Wildfires continue to burn in the western U.S., with one so powerful that the National Weather Service issued what’s believed to be the first fire tornado warming. Two California scholars explain how wildfires can create their own dangerous weather.

Also in this week’s science and research news: what you need to know about convalescent plasma therapy for COVID-19 and a study on how children returning to school can affect the spread of the coronavirus.

Martin La Monica

Deputy Editor

Extreme wildfires can fuel tornadoes, creating erratic and dangerous conditions for firefighters. David McNew/Getty Images

Extreme wildfires can create their own dangerous weather, including fire tornadoes – here’s how

Charles Jones, University of California, Santa Barbara; Leila Carvalho, University of California, Santa Barbara

Persistent heat waves and dry lightning are part of the problem. For firefighters, the erratic behavior gets dangerous quickly.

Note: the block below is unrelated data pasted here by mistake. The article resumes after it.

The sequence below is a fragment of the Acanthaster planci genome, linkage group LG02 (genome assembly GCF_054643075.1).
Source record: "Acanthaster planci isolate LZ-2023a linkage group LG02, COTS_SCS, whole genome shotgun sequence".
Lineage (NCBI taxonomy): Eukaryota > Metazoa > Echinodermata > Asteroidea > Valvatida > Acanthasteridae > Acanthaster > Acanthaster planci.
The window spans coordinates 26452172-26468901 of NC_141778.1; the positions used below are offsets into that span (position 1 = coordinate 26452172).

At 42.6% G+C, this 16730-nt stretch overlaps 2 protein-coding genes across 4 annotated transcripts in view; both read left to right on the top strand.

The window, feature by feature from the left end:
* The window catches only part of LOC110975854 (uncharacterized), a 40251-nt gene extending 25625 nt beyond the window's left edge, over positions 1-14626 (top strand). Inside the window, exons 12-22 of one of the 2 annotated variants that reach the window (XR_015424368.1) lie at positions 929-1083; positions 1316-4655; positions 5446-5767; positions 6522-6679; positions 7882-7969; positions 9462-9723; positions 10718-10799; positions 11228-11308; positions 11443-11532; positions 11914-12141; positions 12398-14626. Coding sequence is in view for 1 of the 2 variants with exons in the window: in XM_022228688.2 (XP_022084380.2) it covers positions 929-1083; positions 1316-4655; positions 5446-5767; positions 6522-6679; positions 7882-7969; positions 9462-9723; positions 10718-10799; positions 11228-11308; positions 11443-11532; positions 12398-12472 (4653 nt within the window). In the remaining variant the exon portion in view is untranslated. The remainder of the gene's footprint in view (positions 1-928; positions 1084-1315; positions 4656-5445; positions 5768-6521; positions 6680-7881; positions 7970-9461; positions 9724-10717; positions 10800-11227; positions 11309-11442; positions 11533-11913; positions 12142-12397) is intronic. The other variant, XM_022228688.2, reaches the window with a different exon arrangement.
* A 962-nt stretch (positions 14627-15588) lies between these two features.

A nurse holds plasma donated by a man who recovered from COVID-19. Guillermo Legaria /Getty Images South America

I’m a lung doctor testing the blood plasma from COVID-19 survivors as a treatment for the sick – a century-old idea that could be a fast track to treatment

Jeffrey M. Sturek, University of Virginia

In the blood of COVID-19 survivors are antibodies that can defeat SARS-CoV-2. Researchers are testing whether these antibodies can be collected and injected into others to save them from the virus.

Is it possible to get COVID-19 twice? May James/AFP via Getty Images

A man was reinfected with coronavirus after recovery – what does this mean for immunity?

Megan Culler Freeman, University of Pittsburgh

Reports describe a Hong Kong man who was reinfected with the coronavirus after returning from Europe. Does that mean he wasn't immune after the first infection?

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